See, hackers are kind of like electrical currents. They naturally follow the path of least resistance. And while the payoffs of hacking a major enterprise might be significant, such companies are anything but easy victims.
The reason for that is pretty simple – the security budget of a major corporation probably dwarfs the entire operating budget of most small businesses. In other words, if they find a vulnerability in their system that a hacker can exploit, they can quite literally just throw money at the problem until it goes away. Smaller organizations don’t have that luxury.
And criminals know that – but most small business owners apparently don’t.
“When asked if they felt their business was at risk of experiencing a data breach, an overwhelming 87% of small business owners said they do not feel at risk,” reads a post on the Manta Security Blog. “[And] only 69% of small business owners have controls in place to prevent hacks – meaning 1 in 3 have no safeguards in place [at all].”
It gets worse. Even those businesses that do have IT controls in place may still have security that’s weak, at best. Most don’t even have an IT expert on-staff.
“The general majority of small business owners don’t have an IT person,” John Swanciger, Manta’s CEO, explained in an interview with CNBC. “It’s not the first place they spend their money. They’re really relying on themselves to update their software and check for security patches.”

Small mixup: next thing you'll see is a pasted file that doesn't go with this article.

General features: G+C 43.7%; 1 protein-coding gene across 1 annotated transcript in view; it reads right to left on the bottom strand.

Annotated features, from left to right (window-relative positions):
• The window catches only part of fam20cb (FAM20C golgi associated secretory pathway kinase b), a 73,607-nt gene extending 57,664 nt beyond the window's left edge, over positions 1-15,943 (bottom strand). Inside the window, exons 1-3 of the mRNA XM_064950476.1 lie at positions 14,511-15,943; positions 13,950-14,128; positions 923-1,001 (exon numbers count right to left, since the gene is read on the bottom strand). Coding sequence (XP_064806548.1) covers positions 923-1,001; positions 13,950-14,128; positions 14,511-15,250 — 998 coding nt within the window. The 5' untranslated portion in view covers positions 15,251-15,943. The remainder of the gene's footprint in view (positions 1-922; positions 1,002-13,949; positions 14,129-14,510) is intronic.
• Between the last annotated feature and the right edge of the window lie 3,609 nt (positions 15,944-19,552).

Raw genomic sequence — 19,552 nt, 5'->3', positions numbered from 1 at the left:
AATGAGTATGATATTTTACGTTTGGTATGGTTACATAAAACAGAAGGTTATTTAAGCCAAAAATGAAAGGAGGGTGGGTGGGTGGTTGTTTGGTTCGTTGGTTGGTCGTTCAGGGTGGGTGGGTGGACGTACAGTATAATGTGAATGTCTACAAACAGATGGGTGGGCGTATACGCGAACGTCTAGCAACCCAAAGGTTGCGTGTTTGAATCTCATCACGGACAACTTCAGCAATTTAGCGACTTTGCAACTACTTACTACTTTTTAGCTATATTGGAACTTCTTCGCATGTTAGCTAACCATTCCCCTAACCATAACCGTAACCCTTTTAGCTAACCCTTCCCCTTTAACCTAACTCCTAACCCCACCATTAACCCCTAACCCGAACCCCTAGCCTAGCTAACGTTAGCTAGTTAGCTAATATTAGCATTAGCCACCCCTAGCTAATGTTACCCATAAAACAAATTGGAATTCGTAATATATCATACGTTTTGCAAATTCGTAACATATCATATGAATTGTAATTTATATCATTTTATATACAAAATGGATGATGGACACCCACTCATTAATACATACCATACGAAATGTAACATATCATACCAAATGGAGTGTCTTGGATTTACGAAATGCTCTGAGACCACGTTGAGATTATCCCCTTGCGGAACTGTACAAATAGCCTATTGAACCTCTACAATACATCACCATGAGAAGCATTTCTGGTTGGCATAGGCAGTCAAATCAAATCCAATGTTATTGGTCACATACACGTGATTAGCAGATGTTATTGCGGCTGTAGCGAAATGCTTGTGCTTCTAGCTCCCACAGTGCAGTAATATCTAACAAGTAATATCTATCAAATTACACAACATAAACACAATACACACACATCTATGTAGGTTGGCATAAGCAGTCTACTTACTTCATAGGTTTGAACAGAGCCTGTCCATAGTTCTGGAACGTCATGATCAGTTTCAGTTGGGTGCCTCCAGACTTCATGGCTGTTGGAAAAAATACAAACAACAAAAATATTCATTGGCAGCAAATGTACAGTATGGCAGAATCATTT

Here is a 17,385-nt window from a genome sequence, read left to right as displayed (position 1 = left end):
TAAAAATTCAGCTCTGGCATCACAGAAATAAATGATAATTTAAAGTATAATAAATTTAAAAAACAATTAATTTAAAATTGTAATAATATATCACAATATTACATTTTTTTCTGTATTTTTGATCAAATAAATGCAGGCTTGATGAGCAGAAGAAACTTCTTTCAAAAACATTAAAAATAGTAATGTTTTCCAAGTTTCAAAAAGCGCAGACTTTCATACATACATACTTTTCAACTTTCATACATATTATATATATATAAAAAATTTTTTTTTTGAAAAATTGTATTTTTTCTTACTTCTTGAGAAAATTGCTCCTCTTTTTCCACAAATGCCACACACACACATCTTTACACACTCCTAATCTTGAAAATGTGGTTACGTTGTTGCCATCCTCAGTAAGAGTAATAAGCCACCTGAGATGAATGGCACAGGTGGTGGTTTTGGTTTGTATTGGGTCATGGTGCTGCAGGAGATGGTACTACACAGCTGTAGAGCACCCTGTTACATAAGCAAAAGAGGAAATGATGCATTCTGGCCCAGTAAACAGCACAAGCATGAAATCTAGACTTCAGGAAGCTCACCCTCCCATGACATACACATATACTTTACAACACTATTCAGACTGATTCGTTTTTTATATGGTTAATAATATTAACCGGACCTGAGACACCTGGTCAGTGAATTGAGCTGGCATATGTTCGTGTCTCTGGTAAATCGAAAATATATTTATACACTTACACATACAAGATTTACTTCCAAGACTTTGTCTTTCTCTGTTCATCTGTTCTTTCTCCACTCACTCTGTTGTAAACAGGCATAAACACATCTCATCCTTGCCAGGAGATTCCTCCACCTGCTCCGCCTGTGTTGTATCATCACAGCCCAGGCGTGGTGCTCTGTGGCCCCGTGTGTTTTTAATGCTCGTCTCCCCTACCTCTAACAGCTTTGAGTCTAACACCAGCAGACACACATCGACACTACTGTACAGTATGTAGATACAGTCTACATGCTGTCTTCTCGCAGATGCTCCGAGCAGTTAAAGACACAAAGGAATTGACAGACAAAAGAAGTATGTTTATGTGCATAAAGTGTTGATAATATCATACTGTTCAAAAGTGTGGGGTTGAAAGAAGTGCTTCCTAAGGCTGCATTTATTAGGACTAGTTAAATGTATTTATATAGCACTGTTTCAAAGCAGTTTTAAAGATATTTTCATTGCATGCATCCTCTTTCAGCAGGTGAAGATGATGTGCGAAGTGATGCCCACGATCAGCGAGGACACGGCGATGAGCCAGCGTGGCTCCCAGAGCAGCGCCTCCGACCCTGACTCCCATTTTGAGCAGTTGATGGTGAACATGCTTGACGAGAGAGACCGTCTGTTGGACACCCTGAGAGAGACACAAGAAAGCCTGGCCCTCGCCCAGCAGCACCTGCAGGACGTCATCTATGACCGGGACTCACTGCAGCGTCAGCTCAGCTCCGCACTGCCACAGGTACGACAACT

This line of thinking is dangerous to both you and your customers. The fact is that incidents like Home Depot and Target are outliers. Sure, hacker
But if given the choice between an enterprise with no obvious security vulnerabilities and a small business whose IT guy is the founder’s brother, Bill? They’re going to go for the latter every time. They’ll attack eCommerce storefronts to steal credit cards, infest computers with ransomware to extort money, or attempt to steal customer data and intellectual property from your servers.
And unlike major corporations, a small business usually doesn’t have the operating budget to survive a cyberattack – 60% of small organizations that experience a breach go out of business within six months.
Right. We’ve drilled home the fact that your data is at risk. Now what can you do to protect it?
A few things:
- Managed hosting. Choose a web host that’ll handle the technical aspects of running your site or servers for you – including security. Even if you don’t have your own security team, a skilled host can easily pick up the slack for you, keeping your data safe in the process.
- Hire an IT Guy. Seriously. Just do it. Don’t try to make excuses about how you don’t have the budget for one. The amount of money you spend on an IT professional’s salary is far less than what you’d lose in a breach.
- Educate yourself. Understand the kinds of threats your business might face. Read up on the latest brand of ransomware, what sort of phishing scams are common, and so on. The more you know about how you might be attacked, the better-equipped you’ll be to protect yourself.
You might think your business is too small for hackers to notice. You might think that your budget is too small for you to be a target. But you’re wrong.
Hackers will always follow the path of least resistance – and if you’re slacking on security, then that path leads straight to you.